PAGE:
On Friday, Waterfront Toronto announced the winning design for the Jarvis Slip Design Competition. The winning team, Claude Cormier Architectes Paysagistes Inc., designed the “Sugar Beach” proposal (Warning: large PDF file), which is similar to HTO Park a little west of the Jarvis Slip. The proposal most prominently features a number of multi-coloured umbrellas along a sandy beach that lead up to the water’s edge, and also creates a strong connectivity between the space and the streetscape to its north.
Waterfront Toronto’s news release states that the jury appreciated “the establishment of a larger greater system of beach designs throughout Toronto’s waterfront.”
Although the design is a good one, I’m not sure this was the best proposal for the site. I may be in the minority, but I’m not 100% convinced that “urban beaches” are the most creative use of new public spaces along the waterfront. First, they are less useable in the winter months than in the summer ones, leaving fewer social uses for half the year. Second, to me, a large part of the charm of a beach is being able to swim, something that will be impossible at Sugar Beach for reasons of water cleanliness and traffic. Toronto already has a number of swimmable beaches, so adding a non-swimmable one seems to me to be a counter-intuitive use of the space.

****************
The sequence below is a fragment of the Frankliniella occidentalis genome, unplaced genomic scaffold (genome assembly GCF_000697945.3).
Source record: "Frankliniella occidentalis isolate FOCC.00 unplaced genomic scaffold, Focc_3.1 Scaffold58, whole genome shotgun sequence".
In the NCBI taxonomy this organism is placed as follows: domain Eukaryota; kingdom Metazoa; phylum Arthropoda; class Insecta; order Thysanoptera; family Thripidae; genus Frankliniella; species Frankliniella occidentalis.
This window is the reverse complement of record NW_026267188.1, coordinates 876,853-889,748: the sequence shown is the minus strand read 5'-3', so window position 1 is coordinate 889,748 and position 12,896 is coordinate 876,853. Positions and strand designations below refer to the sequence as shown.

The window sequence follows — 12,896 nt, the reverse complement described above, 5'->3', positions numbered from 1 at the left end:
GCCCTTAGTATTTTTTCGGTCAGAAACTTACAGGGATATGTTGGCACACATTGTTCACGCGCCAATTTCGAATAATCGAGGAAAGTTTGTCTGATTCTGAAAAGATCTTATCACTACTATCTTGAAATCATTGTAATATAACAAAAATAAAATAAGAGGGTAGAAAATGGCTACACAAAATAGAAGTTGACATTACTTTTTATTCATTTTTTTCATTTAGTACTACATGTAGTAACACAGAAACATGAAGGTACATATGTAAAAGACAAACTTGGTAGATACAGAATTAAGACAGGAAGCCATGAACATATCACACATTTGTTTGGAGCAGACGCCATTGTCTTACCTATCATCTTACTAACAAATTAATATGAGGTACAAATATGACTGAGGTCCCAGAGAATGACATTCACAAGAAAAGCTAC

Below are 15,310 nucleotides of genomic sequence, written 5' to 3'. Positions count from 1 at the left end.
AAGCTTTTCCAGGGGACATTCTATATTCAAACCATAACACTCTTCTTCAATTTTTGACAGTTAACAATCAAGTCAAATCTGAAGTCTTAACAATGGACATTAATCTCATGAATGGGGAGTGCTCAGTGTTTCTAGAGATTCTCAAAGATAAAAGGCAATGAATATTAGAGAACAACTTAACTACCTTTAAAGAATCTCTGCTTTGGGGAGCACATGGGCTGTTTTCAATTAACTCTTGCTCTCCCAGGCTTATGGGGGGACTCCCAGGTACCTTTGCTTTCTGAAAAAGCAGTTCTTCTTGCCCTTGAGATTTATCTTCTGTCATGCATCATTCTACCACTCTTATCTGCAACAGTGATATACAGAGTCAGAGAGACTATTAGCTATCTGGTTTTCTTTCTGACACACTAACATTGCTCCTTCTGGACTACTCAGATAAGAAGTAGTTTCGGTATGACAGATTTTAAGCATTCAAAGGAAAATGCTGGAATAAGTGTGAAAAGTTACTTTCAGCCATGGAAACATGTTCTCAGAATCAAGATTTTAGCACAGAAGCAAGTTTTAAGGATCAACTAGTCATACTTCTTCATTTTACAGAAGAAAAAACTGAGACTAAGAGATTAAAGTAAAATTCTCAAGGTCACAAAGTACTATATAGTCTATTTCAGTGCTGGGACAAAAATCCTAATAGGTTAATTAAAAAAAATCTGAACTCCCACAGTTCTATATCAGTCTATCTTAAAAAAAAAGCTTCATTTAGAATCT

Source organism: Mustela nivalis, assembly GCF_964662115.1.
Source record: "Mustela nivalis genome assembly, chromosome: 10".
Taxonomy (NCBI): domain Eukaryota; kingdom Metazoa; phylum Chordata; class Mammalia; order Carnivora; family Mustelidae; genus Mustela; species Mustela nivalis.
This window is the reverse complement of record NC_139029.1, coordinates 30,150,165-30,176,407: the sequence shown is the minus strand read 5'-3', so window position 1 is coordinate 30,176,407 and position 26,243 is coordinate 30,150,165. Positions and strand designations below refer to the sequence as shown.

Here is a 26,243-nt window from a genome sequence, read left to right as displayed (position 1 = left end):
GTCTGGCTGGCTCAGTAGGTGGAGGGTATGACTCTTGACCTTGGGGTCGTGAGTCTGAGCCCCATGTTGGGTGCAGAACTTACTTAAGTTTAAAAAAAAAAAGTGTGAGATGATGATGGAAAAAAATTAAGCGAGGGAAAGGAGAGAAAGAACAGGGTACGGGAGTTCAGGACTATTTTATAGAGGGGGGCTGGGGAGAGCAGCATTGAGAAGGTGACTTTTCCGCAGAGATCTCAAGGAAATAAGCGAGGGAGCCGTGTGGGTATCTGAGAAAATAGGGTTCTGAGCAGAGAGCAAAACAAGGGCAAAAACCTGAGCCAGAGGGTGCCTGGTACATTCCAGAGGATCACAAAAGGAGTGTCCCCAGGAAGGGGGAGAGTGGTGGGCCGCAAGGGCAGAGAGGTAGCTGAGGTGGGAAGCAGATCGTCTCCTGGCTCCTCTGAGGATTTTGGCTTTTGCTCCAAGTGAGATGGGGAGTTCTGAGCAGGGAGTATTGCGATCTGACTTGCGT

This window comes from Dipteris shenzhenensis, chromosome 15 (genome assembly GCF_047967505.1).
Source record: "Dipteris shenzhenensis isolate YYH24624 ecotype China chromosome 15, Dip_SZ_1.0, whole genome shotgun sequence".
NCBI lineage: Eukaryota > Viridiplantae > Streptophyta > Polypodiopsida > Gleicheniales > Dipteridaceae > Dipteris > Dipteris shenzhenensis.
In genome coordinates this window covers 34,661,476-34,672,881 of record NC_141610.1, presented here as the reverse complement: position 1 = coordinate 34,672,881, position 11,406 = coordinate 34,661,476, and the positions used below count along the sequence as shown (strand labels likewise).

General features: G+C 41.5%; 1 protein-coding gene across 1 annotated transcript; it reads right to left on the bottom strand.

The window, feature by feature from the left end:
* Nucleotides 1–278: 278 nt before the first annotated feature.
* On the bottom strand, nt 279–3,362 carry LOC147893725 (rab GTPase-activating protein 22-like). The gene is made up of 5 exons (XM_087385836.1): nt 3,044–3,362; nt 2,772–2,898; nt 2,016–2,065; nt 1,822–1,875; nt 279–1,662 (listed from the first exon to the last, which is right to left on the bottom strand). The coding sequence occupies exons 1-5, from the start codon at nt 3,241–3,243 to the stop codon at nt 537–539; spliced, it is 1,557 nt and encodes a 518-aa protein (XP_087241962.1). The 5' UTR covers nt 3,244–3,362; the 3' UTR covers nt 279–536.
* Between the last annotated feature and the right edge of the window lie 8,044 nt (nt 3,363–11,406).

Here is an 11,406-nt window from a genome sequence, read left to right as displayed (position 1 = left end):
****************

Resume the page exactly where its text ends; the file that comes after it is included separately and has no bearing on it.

The design also aims to remind us of the industrial heritage of the site by invoking the adjacent Redpath Sugar Factory in its name. While the gesture is nice, I feel like the presence of the factory itself is reminder enough, and that the other designs displayed a little more imagination in creating a new kind of place on the waterfront. Having now looked over each of the designs a few times, I would have liked to see Janet Rosenberg & Associates’ proposal (again: PDF) win for its commitment to sustainability, artistic education, and year-round use.
Having said that, and given the popularity of HTO Park, this urban beach will likely be a well-loved space and a key part of the new East Bayfront community. I’m curious to know what Spacing readers think of urban beaches: do you think they’re a good use of waterfront space, or would you rather see a different kind of public space?